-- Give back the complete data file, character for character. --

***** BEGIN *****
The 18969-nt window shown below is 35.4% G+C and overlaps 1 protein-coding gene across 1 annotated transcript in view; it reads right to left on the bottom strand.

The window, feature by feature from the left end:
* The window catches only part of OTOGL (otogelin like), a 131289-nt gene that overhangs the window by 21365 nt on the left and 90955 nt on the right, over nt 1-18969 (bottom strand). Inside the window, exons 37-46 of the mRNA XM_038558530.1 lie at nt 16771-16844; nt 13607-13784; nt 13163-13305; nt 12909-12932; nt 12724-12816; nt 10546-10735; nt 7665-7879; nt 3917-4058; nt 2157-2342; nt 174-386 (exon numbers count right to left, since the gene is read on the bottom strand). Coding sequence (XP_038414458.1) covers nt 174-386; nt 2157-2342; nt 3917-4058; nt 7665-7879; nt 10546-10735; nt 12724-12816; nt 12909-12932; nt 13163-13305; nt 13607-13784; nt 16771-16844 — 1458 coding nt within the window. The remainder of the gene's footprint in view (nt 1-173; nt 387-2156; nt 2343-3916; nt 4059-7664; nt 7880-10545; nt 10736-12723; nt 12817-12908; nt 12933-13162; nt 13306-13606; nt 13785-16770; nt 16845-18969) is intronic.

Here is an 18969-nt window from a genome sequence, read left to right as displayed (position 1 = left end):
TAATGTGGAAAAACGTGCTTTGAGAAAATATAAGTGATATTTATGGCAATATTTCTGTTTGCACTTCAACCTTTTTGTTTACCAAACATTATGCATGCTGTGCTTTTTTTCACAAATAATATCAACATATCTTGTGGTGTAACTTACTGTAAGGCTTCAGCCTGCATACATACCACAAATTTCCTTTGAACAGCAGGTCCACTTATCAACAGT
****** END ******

The 18969-nt window shown below is 35.4% G+C and overlaps 1 protein-coding gene across 1 annotated transcript in view; it reads right to left on the bottom strand.

The window, feature by feature from the left end:
* The window catches only part of OTOGL (otogelin like), a 131289-nt gene that overhangs the window by 21365 nt on the left and 90955 nt on the right, over nt 1-18969 (bottom strand). Inside the window, exons 37-46 of the mRNA XM_038558530.1 lie at nt 16771-16844; nt 13607-13784; nt 13163-13305; nt 12909-12932; nt 12724-12816; nt 10546-10735; nt 7665-7879; nt 3917-4058; nt 2157-2342; nt 174-386 (exon numbers count right to left, since the gene is read on the bottom strand). Coding sequence (XP_038414458.1) covers nt 174-386; nt 2157-2342; nt 3917-4058; nt 7665-7879; nt 10546-10735; nt 12724-12816; nt 12909-12932; nt 13163-13305; nt 13607-13784; nt 16771-16844 — 1458 coding nt within the window. The remainder of the gene's footprint in view (nt 1-173; nt 387-2156; nt 2343-3916; nt 4059-7664; nt 7880-10545; nt 10736-12723; nt 12817-12908; nt 12933-13162; nt 13306-13606; nt 13785-16770; nt 16845-18969) is intronic.

Here is an 18969-nt window from a genome sequence, read left to right as displayed (position 1 = left end):
TAATGTGGAAAAACGTGCTTTGAGAAAATATAAGTGATATTTATGGCAATATTTCTGTTTGCACTTCAACCTTTTTGTTTACCAAACATTATGCATGCTGTGCTTTTTTTCACAAATAATATCAACATATCTTGTGGTGTAACTTACTGTAAGGCTTCAGCCTGCATACATACCACAAATTTCCTTTGAACAGCAGGTCCACTTATCAACAGT